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Glenveagh Castle Gardens

Garden

Elaborate series of gardens with tender specimens in a wilderness setting.

Address:
Churchill
Letterkenny
Co Donegal
website
Tel: +353 74 913 7090

Please mention ireland-guide.com when enquiring.

Glenveagh Castle Gardens

Opening Months: March, April, May, June, July, August, September, October
Opening Days:
Opening Hours: Park open 10.00am - 6.00pm
Admission Charge: Garden FREE; house €3
  • Appointment Only
  • Admission Charge

The more improbable the location the more exotic a garden seems, like some silken tent pitched in a savage wilderness. There could hardly be more Gothic setting for Glenveagh Castle than the wild vastness of Lough Veagh. The isolated ice age valley is set in 25,000 acres of bare mountain and moorland in a national park, hardly the place you expect to find Chusan palms and tree ferns.

Formerly owned by evicting landlord John Adair, his benevolent American widow Cornelia began to lay out the grounds and plant the gardens after his death in 1885. After a chequered period when it was occupied by both sides in the Civil War, and owned by a Harvard Professor Kingsley Porter who disappeared mysteriously on Inisbofin Island, Glenveagh was blessed in the ownership of American gas meter heir Henry McIlhenny.

A connoisseur and legendary host who entertained celebrities like Greta Garbo and Grace Kelly at the castle, McIlhenny was also a passionate gardener. He engaged garden designers Lanning Roper and Jim Russell and, between 1947 and 1983, vistas, stonework statuary and a whole series of interlocking gardens were added to the grounds.

Cars are left behind at the interpretative centre and an eco friendly bus carries passengers along a winding road beside the lake to McIlhenny’s dreamlike creation. Behind the castle lies an ornamental potager, with a traditional herbaceous border running through the centre, ranks of vegetables contained by neat box hedges, a dolphin fountain and a Gothic orangerie designed by Philippe Julien.

Beside the house there is a small Italian garden, its classical busts and clipped formality in complete contrast to the exotic profusion of the Pleasure Ground, with its swirling masses of damp loving hostas, astilbes and rodgersia, and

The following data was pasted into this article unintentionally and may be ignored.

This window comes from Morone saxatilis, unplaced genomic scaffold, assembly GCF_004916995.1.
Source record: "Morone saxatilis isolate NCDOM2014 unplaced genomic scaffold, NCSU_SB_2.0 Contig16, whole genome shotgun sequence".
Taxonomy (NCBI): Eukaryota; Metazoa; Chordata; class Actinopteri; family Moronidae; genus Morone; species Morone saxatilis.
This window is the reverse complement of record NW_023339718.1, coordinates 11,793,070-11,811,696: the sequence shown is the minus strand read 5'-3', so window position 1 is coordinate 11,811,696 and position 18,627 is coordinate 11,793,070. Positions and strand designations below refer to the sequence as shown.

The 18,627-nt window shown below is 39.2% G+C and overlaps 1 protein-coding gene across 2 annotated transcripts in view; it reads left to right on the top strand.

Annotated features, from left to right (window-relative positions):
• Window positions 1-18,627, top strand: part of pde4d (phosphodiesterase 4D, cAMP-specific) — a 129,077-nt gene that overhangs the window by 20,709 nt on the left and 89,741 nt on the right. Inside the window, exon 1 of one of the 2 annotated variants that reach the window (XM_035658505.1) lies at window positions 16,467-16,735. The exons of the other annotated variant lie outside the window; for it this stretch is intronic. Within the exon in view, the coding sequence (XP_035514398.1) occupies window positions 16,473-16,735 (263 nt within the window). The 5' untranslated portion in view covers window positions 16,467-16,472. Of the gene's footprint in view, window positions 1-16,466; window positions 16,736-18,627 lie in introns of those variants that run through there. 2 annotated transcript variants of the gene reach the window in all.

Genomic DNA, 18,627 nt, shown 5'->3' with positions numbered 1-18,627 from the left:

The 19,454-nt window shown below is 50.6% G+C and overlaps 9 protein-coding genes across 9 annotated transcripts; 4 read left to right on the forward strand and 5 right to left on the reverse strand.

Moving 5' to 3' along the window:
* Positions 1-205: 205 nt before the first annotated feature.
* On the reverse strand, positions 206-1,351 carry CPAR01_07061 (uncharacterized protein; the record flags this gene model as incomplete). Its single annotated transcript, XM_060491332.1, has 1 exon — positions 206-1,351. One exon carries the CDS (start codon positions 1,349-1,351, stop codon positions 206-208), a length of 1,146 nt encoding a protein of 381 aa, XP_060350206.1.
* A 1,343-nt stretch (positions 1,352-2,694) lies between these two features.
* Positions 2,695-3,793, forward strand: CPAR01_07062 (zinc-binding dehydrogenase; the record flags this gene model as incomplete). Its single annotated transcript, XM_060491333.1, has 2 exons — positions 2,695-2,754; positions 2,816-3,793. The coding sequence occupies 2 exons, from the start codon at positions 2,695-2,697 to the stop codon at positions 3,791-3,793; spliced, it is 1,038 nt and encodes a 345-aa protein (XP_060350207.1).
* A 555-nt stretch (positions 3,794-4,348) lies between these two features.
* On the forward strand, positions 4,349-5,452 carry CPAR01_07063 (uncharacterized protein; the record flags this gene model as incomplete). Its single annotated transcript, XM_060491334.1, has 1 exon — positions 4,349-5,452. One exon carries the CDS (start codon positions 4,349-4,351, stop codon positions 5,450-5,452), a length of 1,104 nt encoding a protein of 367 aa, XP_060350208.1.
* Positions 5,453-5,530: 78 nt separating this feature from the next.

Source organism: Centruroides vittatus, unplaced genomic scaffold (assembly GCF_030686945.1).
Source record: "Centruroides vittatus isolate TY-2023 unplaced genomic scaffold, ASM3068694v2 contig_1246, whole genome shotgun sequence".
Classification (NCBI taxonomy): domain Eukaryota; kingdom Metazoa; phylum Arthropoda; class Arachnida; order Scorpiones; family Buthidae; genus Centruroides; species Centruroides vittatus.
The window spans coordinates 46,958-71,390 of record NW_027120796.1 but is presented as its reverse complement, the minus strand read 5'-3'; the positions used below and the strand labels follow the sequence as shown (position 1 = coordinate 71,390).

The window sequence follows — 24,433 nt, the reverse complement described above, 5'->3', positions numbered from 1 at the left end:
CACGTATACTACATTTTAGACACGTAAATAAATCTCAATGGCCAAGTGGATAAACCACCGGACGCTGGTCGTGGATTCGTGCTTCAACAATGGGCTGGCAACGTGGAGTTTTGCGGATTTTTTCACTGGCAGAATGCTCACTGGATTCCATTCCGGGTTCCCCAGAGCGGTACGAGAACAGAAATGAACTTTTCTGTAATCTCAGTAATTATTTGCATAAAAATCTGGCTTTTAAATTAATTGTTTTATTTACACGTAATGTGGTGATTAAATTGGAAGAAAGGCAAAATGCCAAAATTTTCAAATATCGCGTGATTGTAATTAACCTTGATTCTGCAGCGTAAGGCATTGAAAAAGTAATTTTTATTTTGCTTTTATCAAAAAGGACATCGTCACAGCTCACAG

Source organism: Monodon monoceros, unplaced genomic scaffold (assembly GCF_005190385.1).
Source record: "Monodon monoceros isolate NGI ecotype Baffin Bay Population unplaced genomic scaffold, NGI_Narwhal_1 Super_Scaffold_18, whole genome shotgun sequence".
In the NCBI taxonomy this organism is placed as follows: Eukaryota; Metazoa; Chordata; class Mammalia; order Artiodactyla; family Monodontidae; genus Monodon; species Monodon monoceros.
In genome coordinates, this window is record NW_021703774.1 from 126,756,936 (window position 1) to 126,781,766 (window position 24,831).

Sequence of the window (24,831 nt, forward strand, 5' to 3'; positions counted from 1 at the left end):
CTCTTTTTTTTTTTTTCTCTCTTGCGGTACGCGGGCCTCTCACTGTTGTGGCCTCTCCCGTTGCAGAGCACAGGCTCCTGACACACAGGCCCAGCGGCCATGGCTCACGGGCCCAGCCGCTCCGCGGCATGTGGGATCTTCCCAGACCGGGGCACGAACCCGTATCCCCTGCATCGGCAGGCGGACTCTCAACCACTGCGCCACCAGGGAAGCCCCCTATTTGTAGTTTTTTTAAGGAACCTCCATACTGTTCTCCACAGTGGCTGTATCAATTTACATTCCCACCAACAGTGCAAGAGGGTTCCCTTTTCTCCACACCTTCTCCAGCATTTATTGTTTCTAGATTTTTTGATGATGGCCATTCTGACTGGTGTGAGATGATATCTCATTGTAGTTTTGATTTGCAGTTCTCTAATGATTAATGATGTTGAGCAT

exotic shrubs like Michelia doltsopaand R cinnabarinum.

Changes of style and vistas of the dramatic landscape delight the senses. There is a formal flagged terrace known as the Belgian Walk, lined with huge terra cotta pots of azaleas, a dramatic flight of 67 steps climbing the hillside between R cilliatum, a hidden rose garden, a Viewing Garden, a Swiss walk through magnificent rhododendrons, and a Himalayan garden - all waiting to be discovered.

Throughout the grounds there are all kinds of unusual and tender specimens, Eucryphia moorei, Styrax janponicus katsura tree, stately large-leaved rhododendrons like R falconeriand R sinogrande, and Japanese Trochodendron aralioides.

In 1983 Henry McIlhenny gave the castle and gardens to the nation and it is now cared for by the Heritage Service of the Office of Public Works.
 


Best time of year to visit: May, June, August

Gardens Strengths

Rhododendrons, walled garden

Groups & Tours

  • Groups Accepted
  • Groups Need Appointments
  • Accept Only Groups
  • Guided Tours

Tour Days:

Sunday, Saturday

Tour Times

Themed Garden Walks take place at 2pm Every Saturday, Sunday and Bank Holiday from June - Sept

Additional

Glenveagh Castle Gardens - County Donegal Ireland
Glenveagh Castle Gardens - County Donegal Ireland
Glenveagh Castle Gardens - County Donegal Ireland
Glenveagh Castle Gardens - County Donegal Ireland
Glenveagh Castle Gardens - County Donegal Ireland
Glenveagh Castle Gardens - County Donegal Ireland
Glenveagh Castle Gardens - County Donegal Ireland
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Map markers

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Distance
  • 10km
  • 25km
  • 50km

Directions

Glenveagh National Park is located 24km north-west of Letterkenny and can be reached via the villages of Kilmacrennan or Churchill. Access from Letterkenny is by the (N56) road through Kilmacrennan, turning left on to the Gweedore road (R255), or alternatively via Church Hill, and past Gartan and Akibbon lakes (R251). This route passes close to both Newmills and the Glebe Gallery.

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